Cause / Condition
Groin pain is most commonly caused by muscle and tendon (musculotendinous) strains of the adductor muscles and other muscles crossing the hip joint. It can also be related to abnormalities within the abdominal wall. These abnormalities can include inguinal hernias and microscopic avulsions (tears) of the abdominal rectus muscles and oblique muscles as well.
If a physical exam does not reveal an inguinal hernia, and there is no other cause of the groin pain, the condition is called "athletic pubalgia" or sports hernia.
Athletic pubalgia usually does not heal itself, making surgery the best treatment. If surgery reveals a hernia, the procedure for repair is called a herniorrhaphy.
About the Procedure
Our surgeons perform the procedure using an advanced technique called laparoscopy, making the surgery and any necessary repairs "minimally invasive."
Several small incisions are made in the skin near the area of the hernia to provide entry of tubes which simplify the passage of instruments. A thin telescope-like instrument (laparoscope) is inserted into one of the openings, allowing the surgeon to see clearly where the muscle is damaged. Surgical instruments are inserted into the other openings to accomplish the repair and a "patch" of mesh-like material, held in place with surgical tacks, is used to reinforce the abdominal wall.
Because the laparoscopic repair requires much smaller openings than conventional surgery, it is not necessary to cut through muscle or suture under tension.
Nearly all patients who have laparoscopic hernia repair leave the hospital a few hours after the surgery, but your surgeon will make that determination on an individual basis.
Most patients have significantly less pain after surgery and can return to normal activity, including sports, much sooner. Recovery time for laparoscopic hernia repair is less than one week versus 4-6 weeks for conventional hernia surgery.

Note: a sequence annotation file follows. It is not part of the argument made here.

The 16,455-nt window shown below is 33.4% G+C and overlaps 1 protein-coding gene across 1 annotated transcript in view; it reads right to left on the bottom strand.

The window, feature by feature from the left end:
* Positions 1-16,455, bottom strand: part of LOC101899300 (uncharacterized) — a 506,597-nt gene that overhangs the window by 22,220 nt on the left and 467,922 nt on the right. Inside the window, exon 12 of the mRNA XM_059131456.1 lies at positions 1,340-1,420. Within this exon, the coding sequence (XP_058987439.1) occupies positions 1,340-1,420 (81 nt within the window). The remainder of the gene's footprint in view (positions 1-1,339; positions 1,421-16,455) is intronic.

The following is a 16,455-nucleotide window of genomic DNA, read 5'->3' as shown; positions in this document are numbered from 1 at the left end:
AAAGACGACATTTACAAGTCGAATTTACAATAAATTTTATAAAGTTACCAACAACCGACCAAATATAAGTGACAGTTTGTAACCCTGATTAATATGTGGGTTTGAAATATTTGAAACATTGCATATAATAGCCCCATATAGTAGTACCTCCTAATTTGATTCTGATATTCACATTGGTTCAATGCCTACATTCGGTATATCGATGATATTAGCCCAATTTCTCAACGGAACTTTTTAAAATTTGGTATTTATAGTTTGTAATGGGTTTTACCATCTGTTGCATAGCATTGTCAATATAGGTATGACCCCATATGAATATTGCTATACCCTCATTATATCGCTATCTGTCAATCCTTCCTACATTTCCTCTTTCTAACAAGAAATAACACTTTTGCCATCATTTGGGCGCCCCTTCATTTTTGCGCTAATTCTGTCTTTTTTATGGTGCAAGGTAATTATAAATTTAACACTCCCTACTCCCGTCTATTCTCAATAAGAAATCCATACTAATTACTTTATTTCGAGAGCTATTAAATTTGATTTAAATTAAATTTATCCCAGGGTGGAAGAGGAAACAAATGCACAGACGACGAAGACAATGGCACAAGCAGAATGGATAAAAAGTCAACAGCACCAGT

Expectations / Experience
The average interval from operation to resumption of full sporting activity is four weeks. However, you can return to most of your normal activities whenever they are comfortable for you. Aerobic exercise, like running,or biking, can usually be resumed in two weeks.
Laparoscopic repair of athletic pubalgia is a precise surgical procedure developed by the MIMIS surgeons and is only performed by a few surgeons world-wide. This innovative surgical technique has allowed our athletic patients (including Olympic competitors) to successfully return to their sport of choice including hockey, soccer, track, marathoning, golf, basketball and others.
|Hospital Stay||Same day||Same day|
|Pain during recovery||Moderate||Minimal|
|Return to work timeframe||4-6 weeks||4-5 days(full sport: 4wks)|
|Cosmetic results||5" scar||3 tiny incisions|
Click here to view the article Back in the Game - New Way to Treat Sports Hernias with Richard Cattey, M.D., General, Vascular and Laparoscopic Surgeon, Columbia St. Mary’s.
For more information on laparoscopic repair of athletic pubalgia (Sports Hernia) contact:
The Milwaukee Institute of Minimally Invasive Surgery
Columbia St. Mary's Hospital Milwaukee
2301 N. Lake Dr.
Milwaukee, WI 53211